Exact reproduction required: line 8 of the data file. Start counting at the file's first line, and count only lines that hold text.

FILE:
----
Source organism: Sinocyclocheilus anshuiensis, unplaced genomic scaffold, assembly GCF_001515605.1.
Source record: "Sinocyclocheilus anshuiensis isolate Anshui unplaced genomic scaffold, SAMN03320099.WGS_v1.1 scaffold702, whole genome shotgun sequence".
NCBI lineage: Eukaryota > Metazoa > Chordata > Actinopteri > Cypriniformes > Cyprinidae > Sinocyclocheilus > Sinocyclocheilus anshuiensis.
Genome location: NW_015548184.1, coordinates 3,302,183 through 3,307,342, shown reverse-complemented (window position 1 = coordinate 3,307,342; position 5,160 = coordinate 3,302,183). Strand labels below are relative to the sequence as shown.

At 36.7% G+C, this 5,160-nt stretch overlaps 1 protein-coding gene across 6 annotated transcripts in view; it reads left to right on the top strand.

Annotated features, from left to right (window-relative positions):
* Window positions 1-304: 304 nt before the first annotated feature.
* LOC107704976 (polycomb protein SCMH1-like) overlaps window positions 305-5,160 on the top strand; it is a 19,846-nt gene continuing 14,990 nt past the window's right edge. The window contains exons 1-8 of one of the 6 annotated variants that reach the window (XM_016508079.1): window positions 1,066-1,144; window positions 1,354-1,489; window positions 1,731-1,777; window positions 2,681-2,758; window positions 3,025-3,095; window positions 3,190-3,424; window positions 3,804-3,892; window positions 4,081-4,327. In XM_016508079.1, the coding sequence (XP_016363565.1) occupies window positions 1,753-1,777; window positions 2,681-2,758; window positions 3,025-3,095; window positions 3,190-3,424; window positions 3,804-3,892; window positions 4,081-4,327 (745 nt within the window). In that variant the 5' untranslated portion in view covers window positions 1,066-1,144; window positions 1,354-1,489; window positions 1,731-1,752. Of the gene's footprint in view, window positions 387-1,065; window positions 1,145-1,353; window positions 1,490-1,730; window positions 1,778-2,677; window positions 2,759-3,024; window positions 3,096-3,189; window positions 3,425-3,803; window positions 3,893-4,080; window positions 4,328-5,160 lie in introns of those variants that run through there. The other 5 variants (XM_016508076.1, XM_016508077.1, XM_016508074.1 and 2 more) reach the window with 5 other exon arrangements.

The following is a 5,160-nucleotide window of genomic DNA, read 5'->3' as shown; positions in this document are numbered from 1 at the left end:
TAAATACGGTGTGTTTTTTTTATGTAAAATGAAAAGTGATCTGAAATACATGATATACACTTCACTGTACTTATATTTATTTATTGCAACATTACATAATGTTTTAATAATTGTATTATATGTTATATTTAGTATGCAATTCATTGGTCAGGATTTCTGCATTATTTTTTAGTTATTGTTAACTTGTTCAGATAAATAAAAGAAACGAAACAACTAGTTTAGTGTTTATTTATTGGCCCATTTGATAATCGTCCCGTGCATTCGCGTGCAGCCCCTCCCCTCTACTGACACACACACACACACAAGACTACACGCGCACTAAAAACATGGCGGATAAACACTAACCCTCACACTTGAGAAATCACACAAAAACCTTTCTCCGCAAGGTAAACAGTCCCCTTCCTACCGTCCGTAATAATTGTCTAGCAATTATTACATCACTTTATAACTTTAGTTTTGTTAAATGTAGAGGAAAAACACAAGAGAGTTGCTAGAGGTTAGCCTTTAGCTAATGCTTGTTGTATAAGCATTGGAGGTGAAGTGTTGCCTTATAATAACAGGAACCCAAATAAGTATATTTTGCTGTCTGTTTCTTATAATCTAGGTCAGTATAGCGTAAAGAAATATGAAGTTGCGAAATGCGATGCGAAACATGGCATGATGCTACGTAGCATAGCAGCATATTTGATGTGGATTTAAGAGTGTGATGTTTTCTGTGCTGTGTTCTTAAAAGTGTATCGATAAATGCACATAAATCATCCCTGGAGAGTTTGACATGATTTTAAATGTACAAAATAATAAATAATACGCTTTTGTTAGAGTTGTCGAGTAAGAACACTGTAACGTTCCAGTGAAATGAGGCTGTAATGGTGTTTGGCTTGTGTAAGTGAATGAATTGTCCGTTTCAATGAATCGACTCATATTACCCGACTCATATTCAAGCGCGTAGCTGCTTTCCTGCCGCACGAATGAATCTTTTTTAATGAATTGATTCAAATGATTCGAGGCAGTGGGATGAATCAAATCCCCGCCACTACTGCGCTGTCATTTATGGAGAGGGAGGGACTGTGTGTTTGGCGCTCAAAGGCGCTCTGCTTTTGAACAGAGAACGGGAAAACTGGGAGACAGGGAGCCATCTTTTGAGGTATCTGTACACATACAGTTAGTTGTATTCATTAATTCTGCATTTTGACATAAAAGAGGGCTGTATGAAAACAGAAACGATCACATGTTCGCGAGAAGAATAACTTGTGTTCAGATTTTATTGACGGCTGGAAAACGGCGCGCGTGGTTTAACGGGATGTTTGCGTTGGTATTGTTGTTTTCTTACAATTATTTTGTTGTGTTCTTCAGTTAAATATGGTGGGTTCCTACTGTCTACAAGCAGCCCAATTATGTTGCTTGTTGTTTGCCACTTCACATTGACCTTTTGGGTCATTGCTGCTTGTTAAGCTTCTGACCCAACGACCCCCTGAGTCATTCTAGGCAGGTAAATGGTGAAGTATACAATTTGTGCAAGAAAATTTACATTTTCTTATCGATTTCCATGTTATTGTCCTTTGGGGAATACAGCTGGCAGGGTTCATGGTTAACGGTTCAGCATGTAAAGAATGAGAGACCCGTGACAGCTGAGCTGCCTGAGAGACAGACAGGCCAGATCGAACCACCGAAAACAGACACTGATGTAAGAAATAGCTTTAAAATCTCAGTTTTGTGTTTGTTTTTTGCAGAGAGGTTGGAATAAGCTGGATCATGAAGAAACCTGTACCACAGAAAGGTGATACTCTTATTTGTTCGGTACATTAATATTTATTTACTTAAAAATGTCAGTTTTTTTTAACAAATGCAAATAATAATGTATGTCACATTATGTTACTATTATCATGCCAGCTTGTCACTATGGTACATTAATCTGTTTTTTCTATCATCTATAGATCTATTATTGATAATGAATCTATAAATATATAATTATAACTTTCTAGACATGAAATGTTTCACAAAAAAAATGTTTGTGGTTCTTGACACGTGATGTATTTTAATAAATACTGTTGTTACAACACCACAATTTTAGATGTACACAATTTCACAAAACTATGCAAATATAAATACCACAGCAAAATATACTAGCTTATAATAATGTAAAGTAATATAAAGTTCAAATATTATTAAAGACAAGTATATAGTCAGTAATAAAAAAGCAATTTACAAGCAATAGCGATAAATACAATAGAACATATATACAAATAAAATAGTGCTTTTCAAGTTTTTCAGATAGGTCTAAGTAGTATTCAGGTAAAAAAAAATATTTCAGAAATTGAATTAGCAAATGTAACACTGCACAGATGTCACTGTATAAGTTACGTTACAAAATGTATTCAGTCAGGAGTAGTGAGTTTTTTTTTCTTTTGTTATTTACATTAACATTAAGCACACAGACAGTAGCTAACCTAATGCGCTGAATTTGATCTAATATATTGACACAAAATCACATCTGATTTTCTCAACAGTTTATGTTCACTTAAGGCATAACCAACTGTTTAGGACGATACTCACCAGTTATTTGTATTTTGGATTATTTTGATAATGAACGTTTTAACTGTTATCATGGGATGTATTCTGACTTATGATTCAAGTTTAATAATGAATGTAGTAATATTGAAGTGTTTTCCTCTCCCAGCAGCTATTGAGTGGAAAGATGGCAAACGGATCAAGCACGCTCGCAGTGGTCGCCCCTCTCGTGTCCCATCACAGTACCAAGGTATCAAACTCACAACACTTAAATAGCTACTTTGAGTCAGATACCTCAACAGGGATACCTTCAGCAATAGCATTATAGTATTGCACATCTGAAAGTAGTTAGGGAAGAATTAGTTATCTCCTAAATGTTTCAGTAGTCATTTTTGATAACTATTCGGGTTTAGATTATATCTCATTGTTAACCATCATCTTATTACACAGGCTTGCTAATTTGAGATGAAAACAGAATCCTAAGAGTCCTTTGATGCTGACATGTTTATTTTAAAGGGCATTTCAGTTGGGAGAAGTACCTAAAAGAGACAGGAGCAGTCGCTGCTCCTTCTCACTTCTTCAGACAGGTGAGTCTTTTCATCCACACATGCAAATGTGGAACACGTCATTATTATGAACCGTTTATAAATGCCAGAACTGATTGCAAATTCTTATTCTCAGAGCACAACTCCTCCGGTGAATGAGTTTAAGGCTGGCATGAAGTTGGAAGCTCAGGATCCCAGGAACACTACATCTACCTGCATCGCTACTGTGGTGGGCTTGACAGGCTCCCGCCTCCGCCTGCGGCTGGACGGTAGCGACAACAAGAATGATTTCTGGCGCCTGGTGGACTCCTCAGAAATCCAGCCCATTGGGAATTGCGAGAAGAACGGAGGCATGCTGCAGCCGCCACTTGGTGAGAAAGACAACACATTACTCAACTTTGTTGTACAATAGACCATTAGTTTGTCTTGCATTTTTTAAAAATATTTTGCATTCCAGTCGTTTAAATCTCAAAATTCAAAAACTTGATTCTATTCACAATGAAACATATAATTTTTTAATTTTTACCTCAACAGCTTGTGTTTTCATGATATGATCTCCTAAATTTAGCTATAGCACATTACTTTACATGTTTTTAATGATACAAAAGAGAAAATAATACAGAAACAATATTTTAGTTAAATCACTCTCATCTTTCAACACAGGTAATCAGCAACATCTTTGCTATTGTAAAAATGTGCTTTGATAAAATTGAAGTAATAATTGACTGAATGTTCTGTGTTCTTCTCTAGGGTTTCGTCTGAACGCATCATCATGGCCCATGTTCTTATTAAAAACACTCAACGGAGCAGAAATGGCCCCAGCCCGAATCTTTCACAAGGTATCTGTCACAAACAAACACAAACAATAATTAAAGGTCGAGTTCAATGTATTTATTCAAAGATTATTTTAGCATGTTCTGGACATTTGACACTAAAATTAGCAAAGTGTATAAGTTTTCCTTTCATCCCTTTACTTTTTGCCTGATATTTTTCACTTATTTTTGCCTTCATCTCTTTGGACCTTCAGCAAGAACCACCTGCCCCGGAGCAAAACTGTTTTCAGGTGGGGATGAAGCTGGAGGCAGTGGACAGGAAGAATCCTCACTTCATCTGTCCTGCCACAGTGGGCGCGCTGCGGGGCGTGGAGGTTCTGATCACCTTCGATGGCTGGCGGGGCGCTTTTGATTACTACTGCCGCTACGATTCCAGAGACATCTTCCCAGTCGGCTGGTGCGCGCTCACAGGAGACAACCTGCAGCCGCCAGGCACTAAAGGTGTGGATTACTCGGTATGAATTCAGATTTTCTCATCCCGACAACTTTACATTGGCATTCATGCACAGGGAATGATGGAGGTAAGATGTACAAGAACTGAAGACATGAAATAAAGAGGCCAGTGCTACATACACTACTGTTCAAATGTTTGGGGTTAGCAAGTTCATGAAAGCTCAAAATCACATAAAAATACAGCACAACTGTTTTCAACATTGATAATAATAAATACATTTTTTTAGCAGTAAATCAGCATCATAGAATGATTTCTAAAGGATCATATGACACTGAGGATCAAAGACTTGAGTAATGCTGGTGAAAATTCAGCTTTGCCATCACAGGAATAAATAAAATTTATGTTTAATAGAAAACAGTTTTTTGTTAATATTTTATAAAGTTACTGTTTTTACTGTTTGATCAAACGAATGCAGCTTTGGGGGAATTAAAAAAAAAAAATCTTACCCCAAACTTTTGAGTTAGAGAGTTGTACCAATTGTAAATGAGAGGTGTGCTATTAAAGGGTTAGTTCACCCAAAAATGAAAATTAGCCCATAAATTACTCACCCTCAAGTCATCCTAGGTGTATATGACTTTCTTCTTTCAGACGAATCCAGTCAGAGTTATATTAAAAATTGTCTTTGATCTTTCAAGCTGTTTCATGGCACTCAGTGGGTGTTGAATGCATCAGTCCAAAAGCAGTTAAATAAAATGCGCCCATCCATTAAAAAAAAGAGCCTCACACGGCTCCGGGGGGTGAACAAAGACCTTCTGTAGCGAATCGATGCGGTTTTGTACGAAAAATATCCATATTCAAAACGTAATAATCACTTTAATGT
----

* LOC107704976 (polycomb protein SCMH1-like) overlaps window positions 305-5,160 on the top strand; it is a 19,846-nt gene continuing 14,990 nt past the window's right edge. The window contains exons 1-8 of one of the 6 annotated variants that reach the window (XM_016508079.1): window positions 1,066-1,144; window positions 1,354-1,489; window positions 1,731-1,777; window positions 2,681-2,758; window positions 3,025-3,095; window positions 3,190-3,424; window positions 3,804-3,892; window positions 4,081-4,327. In XM_016508079.1, the coding sequence (XP_016363565.1) occupies window positions 1,753-1,777; window positions 2,681-2,758; window positions 3,025-3,095; window positions 3,190-3,424; window positions 3,804-3,892; window positions 4,081-4,327 (745 nt within the window). In that variant the 5' untranslated portion in view covers window positions 1,066-1,144; window positions 1,354-1,489; window positions 1,731-1,752. Of the gene's footprint in view, window positions 387-1,065; window positions 1,145-1,353; window positions 1,490-1,730; window positions 1,778-2,677; window positions 2,759-3,024; window positions 3,096-3,189; window positions 3,425-3,803; window positions 3,893-4,080; window positions 4,328-5,160 lie in introns of those variants that run through there. The other 5 variants (XM_016508076.1, XM_016508077.1, XM_016508074.1 and 2 more) reach the window with 5 other exon arrangements.